Bill of Material
Most companies either don't measure bill of
material accuracy or complain about how low it is. Those that think
their bills are good, but don't measure them per the
industry standard (Ref. Class A checklist) are
surprised to find how poor the accuracy is. Inaccurate bills of
material mean an inaccurate material plan and capacity plan. Without
material and capacity you can't build the product.
The first step in achieving bill accuracy is to
rethink what should be included in the bill. In the past we wanted
to put everything on the bill of material. That is not the case
today. Many items that are a common commodity can be eliminated by
simply having a local supplier keep the bins full much the same as a
bread man does in a grocery store. This allows the company to
operate at a much lower overhead and at the same time buy these
components cheaper. Rethinking what needs to be on the bill of
material is an important step in the reengineering process.
Another issue to consider in achieving bill
accuracy is where the source for information comes from. Many
companies try to load the responsibility for bill of material
accuracy totally on engineering. Unfortunately, in most companies
the engineering resource available to monitor and keep the bills
accurate is no where adequate to maintain the minimum of 98% to
properly operate MRP II. Reengineering maintenance of the bill
should start with a clean piece of paper when considering resources.
There is a resource that touches the product every day and can
monitor the bill for accuracy at no cost .That resource is the shop
people. All that needs to be done is to get them to report the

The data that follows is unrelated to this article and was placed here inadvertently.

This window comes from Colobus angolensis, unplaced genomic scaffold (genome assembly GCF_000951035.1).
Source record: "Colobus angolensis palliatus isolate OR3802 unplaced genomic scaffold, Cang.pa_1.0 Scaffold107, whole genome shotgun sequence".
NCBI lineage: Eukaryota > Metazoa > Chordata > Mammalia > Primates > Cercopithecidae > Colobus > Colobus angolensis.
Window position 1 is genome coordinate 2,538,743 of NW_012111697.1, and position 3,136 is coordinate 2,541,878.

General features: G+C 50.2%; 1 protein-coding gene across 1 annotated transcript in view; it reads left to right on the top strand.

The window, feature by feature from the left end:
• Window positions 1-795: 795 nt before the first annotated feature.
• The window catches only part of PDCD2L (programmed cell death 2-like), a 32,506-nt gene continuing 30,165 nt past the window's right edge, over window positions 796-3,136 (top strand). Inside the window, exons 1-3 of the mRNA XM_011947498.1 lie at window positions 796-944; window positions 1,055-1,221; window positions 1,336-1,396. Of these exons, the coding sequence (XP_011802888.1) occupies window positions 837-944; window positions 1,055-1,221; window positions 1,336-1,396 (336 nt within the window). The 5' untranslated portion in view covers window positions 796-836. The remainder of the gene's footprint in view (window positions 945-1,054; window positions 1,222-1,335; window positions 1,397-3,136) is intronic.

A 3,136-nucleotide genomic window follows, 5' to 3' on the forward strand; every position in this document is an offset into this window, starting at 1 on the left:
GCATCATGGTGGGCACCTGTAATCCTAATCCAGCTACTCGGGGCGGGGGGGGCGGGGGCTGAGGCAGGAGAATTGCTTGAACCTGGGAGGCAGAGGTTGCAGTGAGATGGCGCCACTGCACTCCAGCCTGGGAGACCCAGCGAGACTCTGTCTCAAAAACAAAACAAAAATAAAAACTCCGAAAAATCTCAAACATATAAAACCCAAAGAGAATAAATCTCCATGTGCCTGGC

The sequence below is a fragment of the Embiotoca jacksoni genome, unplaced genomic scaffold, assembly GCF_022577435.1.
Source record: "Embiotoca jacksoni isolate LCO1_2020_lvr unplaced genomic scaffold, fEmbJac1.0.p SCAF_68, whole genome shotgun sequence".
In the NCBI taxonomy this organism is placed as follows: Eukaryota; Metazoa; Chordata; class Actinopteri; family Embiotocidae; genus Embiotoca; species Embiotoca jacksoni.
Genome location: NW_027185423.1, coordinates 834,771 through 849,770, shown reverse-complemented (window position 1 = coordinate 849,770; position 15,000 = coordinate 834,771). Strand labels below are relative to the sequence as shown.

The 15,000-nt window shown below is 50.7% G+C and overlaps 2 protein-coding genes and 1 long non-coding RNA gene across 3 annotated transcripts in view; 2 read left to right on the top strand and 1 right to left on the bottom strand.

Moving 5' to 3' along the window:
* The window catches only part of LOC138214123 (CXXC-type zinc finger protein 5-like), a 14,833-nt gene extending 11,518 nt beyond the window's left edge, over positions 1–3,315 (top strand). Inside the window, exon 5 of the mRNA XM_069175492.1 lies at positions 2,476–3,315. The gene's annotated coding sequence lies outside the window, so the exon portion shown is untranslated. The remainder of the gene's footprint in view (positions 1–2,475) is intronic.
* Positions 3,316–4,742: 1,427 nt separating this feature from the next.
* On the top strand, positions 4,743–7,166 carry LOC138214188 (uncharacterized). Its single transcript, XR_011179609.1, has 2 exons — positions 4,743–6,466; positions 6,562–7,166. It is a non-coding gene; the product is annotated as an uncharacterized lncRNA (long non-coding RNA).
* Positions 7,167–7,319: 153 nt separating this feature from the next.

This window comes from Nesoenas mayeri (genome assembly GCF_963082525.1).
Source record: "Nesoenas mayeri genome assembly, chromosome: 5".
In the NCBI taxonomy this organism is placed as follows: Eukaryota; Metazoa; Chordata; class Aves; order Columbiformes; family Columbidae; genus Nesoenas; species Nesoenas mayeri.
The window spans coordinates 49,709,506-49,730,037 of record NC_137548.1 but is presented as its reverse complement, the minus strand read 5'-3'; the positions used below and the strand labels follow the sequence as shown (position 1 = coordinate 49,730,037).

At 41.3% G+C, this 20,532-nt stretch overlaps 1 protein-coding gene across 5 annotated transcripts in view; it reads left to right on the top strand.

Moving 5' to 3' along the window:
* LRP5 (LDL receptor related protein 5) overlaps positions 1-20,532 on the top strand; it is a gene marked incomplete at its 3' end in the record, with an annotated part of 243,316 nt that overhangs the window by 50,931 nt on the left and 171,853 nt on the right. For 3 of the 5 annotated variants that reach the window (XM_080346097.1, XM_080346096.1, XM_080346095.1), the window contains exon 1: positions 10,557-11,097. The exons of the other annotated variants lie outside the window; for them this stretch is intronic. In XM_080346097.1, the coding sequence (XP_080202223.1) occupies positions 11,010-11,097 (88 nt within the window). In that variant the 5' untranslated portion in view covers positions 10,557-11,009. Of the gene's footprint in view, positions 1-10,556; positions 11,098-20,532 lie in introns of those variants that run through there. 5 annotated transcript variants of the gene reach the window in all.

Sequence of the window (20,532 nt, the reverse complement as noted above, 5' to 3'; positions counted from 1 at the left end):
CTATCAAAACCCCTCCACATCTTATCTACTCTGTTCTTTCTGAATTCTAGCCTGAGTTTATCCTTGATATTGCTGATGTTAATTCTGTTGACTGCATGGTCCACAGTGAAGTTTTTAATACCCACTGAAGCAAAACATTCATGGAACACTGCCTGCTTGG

inaccuracies. Because of engineering's poor performance correcting
bill errors that the shop has reported, it is a major task to get
the shop to start reporting inaccuracies. Engineering will have to
make the reported changes in a timely manner if management is to
overcome the resistance from the shop. Overcoming the huge backlog
is best done by using the shop people. Many companies run a 100%
accuracy because they have reengineered the process and created a
behavior change in the shop and in engineering.
Another reengineering step that needs to be considered is
flatting the bill of material. The bill can be altered with code
commonly called the phantom so the MRP system does not plan a level
in the bill even though engineering calls for it. An examination of
the manufacturing process will determine if flattening is possible.
If the manufacturing process does not allow flattening a continuous
improvement process needs to be started to begin creating flow
cells through out manufacturing. The flow cells can allow the
elimination of many levels. What drives the need for change? Tell
sales and marketing you can reduce lead time by a factor of ten.
Tell finance there will be a ten fold reduction in work in process
inventory. Tell manufacturing they will be able to eliminate
transactions ten fold. Tell quality they can expect a significant
increase in the quality of the product. That is to name a few of the
To be Continued
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